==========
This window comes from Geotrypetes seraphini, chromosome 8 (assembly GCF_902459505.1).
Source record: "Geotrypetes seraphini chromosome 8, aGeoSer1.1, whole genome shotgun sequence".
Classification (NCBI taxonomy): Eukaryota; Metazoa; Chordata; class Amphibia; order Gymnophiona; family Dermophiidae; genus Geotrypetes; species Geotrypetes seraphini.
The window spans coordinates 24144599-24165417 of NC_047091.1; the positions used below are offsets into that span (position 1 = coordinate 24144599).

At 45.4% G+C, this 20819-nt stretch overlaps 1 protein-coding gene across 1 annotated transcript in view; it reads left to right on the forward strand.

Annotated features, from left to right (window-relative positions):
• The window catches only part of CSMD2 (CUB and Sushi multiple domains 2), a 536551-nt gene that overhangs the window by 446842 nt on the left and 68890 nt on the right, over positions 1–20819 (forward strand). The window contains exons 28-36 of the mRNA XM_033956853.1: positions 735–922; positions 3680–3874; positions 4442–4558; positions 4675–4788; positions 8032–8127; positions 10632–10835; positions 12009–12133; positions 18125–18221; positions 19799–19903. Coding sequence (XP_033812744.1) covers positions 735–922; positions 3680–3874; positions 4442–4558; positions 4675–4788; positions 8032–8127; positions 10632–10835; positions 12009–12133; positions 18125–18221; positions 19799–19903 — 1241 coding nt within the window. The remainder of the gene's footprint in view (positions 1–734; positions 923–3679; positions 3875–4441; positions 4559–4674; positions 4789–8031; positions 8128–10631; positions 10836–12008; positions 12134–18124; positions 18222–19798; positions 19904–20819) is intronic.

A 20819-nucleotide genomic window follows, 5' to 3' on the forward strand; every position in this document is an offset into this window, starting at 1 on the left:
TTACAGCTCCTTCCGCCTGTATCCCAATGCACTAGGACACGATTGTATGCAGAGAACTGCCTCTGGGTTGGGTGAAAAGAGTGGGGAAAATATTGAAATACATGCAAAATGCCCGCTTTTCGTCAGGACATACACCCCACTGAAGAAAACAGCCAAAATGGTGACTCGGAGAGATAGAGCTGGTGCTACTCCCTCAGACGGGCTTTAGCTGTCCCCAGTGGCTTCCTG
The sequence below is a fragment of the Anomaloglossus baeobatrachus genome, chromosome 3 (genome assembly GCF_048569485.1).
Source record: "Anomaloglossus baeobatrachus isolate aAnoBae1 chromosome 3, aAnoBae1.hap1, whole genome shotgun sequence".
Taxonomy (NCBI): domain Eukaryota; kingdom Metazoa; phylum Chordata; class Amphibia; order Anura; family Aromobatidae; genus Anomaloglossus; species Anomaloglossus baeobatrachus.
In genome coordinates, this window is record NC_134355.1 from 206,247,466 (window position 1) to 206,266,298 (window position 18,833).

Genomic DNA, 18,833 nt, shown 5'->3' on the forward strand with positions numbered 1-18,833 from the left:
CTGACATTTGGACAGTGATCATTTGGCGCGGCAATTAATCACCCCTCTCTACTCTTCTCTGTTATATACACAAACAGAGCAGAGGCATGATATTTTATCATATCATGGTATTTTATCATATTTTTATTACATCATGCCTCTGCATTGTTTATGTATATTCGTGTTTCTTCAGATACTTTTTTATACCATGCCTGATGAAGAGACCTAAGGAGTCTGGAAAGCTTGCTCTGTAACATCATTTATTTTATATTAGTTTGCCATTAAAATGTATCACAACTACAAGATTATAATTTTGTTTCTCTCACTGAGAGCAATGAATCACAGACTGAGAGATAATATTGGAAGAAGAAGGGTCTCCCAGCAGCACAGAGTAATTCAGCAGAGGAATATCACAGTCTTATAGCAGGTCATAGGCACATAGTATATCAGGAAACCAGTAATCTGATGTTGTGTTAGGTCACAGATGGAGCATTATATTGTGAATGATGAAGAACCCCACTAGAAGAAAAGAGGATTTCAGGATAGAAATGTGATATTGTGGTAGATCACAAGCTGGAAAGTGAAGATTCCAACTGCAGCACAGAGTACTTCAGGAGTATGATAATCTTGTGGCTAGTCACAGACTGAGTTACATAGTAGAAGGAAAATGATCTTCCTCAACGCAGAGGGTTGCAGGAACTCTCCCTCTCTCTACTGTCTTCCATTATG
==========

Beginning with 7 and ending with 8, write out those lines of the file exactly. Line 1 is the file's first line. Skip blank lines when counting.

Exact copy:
• The window catches only part of CSMD2 (CUB and Sushi multiple domains 2), a 536551-nt gene that overhangs the window by 446842 nt on the left and 68890 nt on the right, over positions 1–20819 (forward strand). The window contains exons 28-36 of the mRNA XM_033956853.1: positions 735–922; positions 3680–3874; positions 4442–4558; positions 4675–4788; positions 8032–8127; positions 10632–10835; positions 12009–12133; positions 18125–18221; positions 19799–19903. Coding sequence (XP_033812744.1) covers positions 735–922; positions 3680–3874; positions 4442–4558; positions 4675–4788; positions 8032–8127; positions 10632–10835; positions 12009–12133; positions 18125–18221; positions 19799–19903 — 1241 coding nt within the window. The remainder of the gene's footprint in view (positions 1–734; positions 923–3679; positions 3875–4441; positions 4559–4674; positions 4789–8031; positions 8128–10631; positions 10836–12008; positions 12134–18124; positions 18222–19798; positions 19904–20819) is intronic.

A 20819-nucleotide genomic window follows, 5' to 3' on the forward strand; every position in this document is an offset into this window, starting at 1 on the left: